If you asked me a year ago what I thought about direct mail, I would have said it’s a waste of time and money.
I thought direct mail was dead. I didn’t understand why marketers were still investing in it.
Now, I'm bombarded with noise from email and social feeds. I find myself deleting apps so I can have some peace. I’m actually noticing the promotions in my physical mailbox. Even more, I’m actually acting on some of these promotions.
Am I just getting old?
Well maybe, but another reality is that the mail I’m receiving has gotten better, especially from D2C brands. It’s much more targeted. It solves a problem. It’s even nice to look at.
Direct mail isn’t dead — if anything, it’s having its renaissance.
Digging through the mailpile
I realized that if I ever wanted to launch a direct mail campaign, I’d have no baseline of what’s considered good. So, I’ve been looking for inspiration from the best D2C brands out there.
Let’s take a look.
1) Warby Parker
I think this a great example of connecting your brand to a greater good. Warby Parker says that for every pair of glasses you buy, they donate a pair to someone in need.
Everlane also connects you to a greater good: eliminating waste. I’ve mostly seen this in how they sell their clothes, so it’s cool to see them carry this mission across literally everything they do, even their mail.
3) Blue Apron
Blue Apron makes it really easy here to jump on the bandwagon by offering two free meals. And then they walk you through how they make your cooking life a lot easier. Their copy is punchy and convincing.
I like the simplicity of this postcard Casper sent out — there’s not much distraction. They also include social proof that’s hard to ignore. Similar to Blue Apron, Casper makes it easy to choose them by offering $100 off on a mattress.
5) Dollar Shave Club
Dollar Shave Club gets more creative with postcards — this is their way of asking customers to update their payment information issues come up. A friend of mine updated his payment info within just a few days of receiving this.
Sure, this could have been a simple email, but it’s much more impactful as physical mail.
Barkbox sends a stuffed postcard on your dog’s birthday. This (including everything else they send) is addressed to your dog, not to you. In an age when everyone treats their dog like their child, extra touches like this go far. I’ll likely remember to use Barkbox when I actually have a dog.
Chubbies sends tiny samples of their shirts. I never thought this would be a thing, but it makes sense in their case. When you’re trying to show what “ultra soft brushed cotton” is like, you can’t really describe it — you just have to feel it.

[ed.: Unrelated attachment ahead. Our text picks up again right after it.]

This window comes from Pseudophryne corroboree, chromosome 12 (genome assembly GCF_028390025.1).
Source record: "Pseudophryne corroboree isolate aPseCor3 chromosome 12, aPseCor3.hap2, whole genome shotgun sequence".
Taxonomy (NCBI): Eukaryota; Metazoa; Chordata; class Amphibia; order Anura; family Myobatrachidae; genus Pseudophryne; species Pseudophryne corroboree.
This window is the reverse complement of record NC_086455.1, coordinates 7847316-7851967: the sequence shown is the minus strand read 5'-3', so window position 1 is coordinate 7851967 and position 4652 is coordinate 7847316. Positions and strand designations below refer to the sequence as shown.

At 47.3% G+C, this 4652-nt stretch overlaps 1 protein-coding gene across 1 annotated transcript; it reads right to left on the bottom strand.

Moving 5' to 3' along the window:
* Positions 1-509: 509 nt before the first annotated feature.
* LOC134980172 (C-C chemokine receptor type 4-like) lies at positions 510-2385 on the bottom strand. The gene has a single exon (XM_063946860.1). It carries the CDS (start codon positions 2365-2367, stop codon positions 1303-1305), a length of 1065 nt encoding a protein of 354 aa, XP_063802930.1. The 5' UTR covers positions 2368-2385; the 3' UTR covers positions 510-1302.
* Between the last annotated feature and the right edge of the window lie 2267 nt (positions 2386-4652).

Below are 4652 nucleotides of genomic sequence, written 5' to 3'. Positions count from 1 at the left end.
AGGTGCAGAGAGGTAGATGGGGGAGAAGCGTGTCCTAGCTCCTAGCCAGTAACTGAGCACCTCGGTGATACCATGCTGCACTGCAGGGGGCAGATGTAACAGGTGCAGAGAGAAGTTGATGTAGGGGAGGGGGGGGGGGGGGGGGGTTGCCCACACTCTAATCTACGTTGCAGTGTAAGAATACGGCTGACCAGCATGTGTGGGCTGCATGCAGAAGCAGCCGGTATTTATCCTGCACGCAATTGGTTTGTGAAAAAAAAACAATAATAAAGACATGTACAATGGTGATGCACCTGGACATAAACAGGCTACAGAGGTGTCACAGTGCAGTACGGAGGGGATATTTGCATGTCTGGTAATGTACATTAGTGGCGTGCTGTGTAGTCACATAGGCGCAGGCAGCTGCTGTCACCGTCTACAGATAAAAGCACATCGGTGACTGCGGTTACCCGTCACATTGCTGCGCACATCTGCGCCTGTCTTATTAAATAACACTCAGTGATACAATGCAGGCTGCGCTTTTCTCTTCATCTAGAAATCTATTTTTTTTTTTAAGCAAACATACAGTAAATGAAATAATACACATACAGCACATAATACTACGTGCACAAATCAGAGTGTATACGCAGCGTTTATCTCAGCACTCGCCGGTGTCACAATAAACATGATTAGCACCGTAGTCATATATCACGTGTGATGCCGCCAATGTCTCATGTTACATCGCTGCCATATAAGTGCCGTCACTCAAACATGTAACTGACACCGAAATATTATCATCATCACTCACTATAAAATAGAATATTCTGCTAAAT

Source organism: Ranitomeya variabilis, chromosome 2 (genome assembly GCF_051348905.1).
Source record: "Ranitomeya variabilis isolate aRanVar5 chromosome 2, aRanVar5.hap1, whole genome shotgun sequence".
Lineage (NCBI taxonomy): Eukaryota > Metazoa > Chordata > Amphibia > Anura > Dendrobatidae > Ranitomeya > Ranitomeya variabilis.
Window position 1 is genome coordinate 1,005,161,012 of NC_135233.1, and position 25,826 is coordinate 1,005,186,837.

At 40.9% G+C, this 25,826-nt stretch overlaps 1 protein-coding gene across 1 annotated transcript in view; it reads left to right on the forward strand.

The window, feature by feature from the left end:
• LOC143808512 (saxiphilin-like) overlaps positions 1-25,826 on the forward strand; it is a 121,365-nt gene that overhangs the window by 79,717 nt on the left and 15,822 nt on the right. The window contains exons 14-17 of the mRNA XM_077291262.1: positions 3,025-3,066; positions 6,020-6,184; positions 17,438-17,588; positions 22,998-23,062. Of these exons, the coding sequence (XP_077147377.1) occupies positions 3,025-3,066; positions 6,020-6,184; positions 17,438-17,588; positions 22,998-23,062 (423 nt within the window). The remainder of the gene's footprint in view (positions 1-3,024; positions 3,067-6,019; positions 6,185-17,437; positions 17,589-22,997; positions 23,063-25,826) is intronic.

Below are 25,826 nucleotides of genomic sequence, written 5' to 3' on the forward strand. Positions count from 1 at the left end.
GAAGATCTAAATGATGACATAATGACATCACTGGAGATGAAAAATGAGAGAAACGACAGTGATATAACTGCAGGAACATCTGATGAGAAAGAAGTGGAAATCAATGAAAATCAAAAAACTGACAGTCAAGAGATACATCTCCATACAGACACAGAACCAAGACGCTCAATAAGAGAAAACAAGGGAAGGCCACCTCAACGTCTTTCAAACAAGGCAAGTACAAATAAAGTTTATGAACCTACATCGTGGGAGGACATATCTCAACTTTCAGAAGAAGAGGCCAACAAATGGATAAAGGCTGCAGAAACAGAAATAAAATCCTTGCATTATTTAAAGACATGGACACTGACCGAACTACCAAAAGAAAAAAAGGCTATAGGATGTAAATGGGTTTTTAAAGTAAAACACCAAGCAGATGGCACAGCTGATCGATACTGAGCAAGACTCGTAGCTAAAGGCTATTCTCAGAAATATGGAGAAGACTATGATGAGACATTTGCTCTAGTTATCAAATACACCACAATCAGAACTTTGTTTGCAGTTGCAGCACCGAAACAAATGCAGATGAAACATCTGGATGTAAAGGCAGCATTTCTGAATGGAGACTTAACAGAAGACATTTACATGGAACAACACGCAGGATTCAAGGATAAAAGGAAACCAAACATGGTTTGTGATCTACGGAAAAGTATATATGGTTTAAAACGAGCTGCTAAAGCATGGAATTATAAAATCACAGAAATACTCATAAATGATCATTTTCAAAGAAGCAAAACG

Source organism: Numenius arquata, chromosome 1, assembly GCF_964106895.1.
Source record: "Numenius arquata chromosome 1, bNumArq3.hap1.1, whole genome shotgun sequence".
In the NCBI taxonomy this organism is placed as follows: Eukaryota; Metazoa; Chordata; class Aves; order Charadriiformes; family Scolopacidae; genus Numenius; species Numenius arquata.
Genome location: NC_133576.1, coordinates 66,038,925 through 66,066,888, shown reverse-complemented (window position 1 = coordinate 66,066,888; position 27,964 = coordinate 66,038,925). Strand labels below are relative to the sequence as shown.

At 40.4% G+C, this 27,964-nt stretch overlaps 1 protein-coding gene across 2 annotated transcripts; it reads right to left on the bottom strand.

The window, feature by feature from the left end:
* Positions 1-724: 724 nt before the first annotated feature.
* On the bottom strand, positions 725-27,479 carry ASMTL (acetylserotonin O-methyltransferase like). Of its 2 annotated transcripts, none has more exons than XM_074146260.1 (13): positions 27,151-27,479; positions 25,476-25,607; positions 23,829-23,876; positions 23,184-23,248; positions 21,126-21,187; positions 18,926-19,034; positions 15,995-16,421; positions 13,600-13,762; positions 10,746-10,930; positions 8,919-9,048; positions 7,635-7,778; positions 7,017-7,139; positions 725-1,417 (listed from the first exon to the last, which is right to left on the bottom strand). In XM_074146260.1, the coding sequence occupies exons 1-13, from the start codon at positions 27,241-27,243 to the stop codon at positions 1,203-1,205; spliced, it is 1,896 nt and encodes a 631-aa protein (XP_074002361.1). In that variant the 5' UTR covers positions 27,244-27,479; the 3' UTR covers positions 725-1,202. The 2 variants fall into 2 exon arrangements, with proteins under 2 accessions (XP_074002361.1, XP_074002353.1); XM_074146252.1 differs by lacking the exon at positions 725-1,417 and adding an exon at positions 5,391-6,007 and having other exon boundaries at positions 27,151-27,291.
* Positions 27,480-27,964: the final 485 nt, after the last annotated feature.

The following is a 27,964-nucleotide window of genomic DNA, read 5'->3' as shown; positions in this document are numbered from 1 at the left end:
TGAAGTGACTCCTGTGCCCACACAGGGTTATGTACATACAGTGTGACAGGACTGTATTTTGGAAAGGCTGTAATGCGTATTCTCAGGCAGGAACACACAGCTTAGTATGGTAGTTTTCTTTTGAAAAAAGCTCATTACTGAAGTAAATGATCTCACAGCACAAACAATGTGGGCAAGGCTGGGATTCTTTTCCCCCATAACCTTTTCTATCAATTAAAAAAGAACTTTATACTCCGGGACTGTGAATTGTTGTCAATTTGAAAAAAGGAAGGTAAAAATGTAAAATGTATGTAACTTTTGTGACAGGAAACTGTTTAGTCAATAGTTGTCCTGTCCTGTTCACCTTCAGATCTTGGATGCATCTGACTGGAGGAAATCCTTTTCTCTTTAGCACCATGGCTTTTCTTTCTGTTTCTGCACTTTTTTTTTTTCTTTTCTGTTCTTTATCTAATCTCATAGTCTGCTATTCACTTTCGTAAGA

Bonobos was built around getting just one thing right: making men’s pants that fit well. Their catalogs expand on this in a clever way, using headlines like “Fit for Miami” or “Fit for Detroit.” Their pants aren't for me, but I can see how their simple messaging is appealing.
Away sells luxury suitcases that are affordable. Aside from their nice visual here, I like how they emphasize how their suitcases make great gifts. How often do you hear someone complain, “I don’t know what to give so-and-so for their birthday”? Away might come to mind next time the problem arises.
If Ancestry.com and 23andMe have taught us anything, it’s that people want their DNA stories. So why not apply the same thing to dogs? Embark sends out this postcard which not only gets people talking, but also offers a $25 discount.
What I've learned
After looking through dozens of pieces of mail over the past month, I've been thinking about what it takes to make a successful direct mail campaign.
Things I'll keep in mind:
1. Get in the game: Just get started with a direct mail program — it's never too late to see great returns.
2. Keep it simple: People are more likely to respond to something they can quickly understand.
3. Iterate: Test and improve on your direct mail campaign like you would any other campaign.
I understand why D2C brands rely on direct mail now. It’s a channel that’s been under-utilized, making it ripe for exploring.
As you start your direct mail adventures, hopefully the above gives you a better sense of what to do.